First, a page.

Tuesday, July 26, 2011

Aqumin Volatility Newsletter 07/26/2011$GLD $GDX $NEM $ABX $NGD $KGC $AEM $BHP $FCX $IAG

Aqumin just finished a successful run in New York City at the FinTech Innovation Lab sponsored by the New York City Investment Fund and Accenture with some of the larger investment banks (see this link: http://gigaom.com/2011/07/22/fintech-start-ups-wield-data-and-smarts/ or search for Aqumin FinTech Innovation Lab). It was a great opportunity to grow the company and we started pilots in several of the top banks. The idea is you use Aqumin technology to look for things that are not readily apparent and control risk or trade appropriately. The example below with the Gold Stocks is a case in point.

Panning for Gold

The Debt Crisis is getting all the headlines. The last time I checked Uncle Sam still generates enough revenue to cover interest payments. Perception scares the market and in the current climate the debate causes anxiety that is still too fresh in everyone’s memory. Market participants are a little spooked, so gold prices continue to make all time highs. That is headline news. I have a standard view that looks at 3 Month Implied Volatility against the 2 year lows of 3 Month Implied Volatility. Generally I care when that number gets to within 10% of its two year low. The view below is just a snapshot of that result.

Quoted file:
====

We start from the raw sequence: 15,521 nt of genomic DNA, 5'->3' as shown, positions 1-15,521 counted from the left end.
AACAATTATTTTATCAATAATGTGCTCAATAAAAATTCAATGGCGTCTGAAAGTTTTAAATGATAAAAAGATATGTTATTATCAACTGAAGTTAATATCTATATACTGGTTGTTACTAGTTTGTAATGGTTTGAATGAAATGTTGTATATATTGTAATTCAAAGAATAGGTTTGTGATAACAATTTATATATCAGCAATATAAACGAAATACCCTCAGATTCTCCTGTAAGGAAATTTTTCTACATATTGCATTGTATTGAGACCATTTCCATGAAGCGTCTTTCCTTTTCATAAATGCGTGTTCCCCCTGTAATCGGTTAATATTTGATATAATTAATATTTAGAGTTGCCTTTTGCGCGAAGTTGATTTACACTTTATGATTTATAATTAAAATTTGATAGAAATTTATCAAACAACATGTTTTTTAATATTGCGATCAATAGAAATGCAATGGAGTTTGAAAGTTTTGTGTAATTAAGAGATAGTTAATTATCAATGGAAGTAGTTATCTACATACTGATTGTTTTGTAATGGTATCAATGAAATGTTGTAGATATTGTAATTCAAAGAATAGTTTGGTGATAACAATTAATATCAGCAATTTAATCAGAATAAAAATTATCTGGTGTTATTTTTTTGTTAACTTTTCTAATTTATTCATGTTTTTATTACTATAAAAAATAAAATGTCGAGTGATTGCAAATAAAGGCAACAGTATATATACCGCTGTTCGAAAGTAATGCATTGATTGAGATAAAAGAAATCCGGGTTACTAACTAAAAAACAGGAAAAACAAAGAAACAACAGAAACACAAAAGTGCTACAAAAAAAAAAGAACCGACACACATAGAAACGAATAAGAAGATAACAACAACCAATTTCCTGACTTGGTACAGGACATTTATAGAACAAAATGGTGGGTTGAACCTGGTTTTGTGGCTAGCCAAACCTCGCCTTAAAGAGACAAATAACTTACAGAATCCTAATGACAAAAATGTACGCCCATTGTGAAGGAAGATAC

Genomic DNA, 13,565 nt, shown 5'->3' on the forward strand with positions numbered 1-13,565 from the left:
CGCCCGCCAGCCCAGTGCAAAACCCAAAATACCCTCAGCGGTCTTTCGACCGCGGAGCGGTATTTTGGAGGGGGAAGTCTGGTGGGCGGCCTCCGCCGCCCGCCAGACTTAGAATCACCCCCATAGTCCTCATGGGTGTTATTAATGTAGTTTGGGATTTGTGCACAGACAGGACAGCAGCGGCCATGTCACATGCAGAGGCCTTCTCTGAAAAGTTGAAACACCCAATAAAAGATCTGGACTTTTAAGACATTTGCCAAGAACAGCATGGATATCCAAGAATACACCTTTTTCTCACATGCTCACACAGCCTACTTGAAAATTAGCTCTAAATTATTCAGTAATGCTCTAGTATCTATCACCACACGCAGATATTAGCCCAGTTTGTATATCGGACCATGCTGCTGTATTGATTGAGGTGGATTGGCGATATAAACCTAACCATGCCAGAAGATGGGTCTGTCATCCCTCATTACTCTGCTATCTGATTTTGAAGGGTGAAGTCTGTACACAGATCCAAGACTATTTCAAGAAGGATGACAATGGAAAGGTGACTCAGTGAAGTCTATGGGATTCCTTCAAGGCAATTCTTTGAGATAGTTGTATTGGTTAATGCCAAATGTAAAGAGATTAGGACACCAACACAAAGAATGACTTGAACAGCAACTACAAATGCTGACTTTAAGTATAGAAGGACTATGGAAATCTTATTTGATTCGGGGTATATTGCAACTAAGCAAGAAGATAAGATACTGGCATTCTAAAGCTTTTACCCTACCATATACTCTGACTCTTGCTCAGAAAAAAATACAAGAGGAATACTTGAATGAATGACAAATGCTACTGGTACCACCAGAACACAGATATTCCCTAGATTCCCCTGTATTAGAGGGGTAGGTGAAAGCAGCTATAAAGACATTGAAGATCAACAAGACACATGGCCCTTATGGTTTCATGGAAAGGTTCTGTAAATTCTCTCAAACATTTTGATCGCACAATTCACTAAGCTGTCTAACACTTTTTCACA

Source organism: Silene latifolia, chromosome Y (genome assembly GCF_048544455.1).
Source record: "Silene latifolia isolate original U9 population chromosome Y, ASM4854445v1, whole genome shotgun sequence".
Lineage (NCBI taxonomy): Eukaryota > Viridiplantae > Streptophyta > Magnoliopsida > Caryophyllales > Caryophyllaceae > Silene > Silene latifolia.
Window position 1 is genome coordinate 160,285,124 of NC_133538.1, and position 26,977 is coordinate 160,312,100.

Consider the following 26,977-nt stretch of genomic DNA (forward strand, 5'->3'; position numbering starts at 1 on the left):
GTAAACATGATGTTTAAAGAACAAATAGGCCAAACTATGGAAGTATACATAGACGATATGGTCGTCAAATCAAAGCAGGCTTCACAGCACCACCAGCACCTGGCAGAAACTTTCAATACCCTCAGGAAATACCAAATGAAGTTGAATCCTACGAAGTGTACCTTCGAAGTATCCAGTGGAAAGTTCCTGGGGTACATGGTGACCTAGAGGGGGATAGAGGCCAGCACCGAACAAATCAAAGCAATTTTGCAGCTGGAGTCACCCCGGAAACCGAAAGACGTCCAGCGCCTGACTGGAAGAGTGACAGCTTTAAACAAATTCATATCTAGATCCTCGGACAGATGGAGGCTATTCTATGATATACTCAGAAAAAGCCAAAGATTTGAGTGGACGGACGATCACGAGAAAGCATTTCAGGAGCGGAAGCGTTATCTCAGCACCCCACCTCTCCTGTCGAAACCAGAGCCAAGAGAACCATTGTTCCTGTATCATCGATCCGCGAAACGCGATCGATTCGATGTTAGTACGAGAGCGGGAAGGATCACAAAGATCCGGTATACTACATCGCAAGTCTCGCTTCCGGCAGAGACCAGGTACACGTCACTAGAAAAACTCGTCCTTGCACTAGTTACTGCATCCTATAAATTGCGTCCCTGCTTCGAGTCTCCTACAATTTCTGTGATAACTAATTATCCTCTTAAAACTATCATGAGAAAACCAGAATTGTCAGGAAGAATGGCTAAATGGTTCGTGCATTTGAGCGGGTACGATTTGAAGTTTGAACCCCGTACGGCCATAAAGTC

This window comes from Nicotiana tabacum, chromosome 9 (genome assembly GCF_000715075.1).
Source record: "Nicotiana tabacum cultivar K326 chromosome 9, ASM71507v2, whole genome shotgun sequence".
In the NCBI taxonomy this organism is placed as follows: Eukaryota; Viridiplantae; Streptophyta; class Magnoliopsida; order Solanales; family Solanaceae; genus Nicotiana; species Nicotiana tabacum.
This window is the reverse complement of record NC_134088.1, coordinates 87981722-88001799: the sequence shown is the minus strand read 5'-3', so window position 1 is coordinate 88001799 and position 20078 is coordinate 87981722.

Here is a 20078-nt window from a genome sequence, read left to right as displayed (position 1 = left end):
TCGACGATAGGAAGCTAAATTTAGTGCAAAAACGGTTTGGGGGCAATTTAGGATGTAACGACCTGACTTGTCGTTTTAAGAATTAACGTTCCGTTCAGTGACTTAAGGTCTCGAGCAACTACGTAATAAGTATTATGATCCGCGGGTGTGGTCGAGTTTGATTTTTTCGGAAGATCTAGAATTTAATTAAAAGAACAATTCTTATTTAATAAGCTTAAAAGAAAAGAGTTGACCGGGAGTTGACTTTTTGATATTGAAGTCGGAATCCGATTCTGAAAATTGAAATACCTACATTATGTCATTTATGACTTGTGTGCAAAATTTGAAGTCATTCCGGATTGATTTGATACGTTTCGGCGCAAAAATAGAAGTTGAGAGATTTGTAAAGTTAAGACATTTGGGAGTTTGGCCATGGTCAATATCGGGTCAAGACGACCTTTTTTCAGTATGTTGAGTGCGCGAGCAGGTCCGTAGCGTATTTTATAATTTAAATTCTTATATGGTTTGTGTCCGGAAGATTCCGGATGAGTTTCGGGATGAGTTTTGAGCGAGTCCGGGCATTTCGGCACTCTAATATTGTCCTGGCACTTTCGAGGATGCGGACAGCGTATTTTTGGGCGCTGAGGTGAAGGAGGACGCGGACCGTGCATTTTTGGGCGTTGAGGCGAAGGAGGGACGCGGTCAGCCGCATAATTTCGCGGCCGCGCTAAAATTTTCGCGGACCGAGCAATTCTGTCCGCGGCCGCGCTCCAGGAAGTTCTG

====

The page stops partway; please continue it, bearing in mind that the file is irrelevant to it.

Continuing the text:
7-26-2011 9-40-20 AM

The height of each equity building is the one day price change. Note yesterday had some activity but what I wanted was a place where current movement was not affecting implied volatility. A collection of red buildings have longer term 3 Month Implied Volatility trading within 10% of their two year lows. I was mostly interested in a larger group of names (lots of flat, red buildings) to see if any particular sector was in the volatility basement. To my surprise much of the Metals and Mining GICS Industry Names were there. Mainly the Gold Miners and Steel Producers filled the bottom. This surprised me.

7-26-2011 9-42-29 AM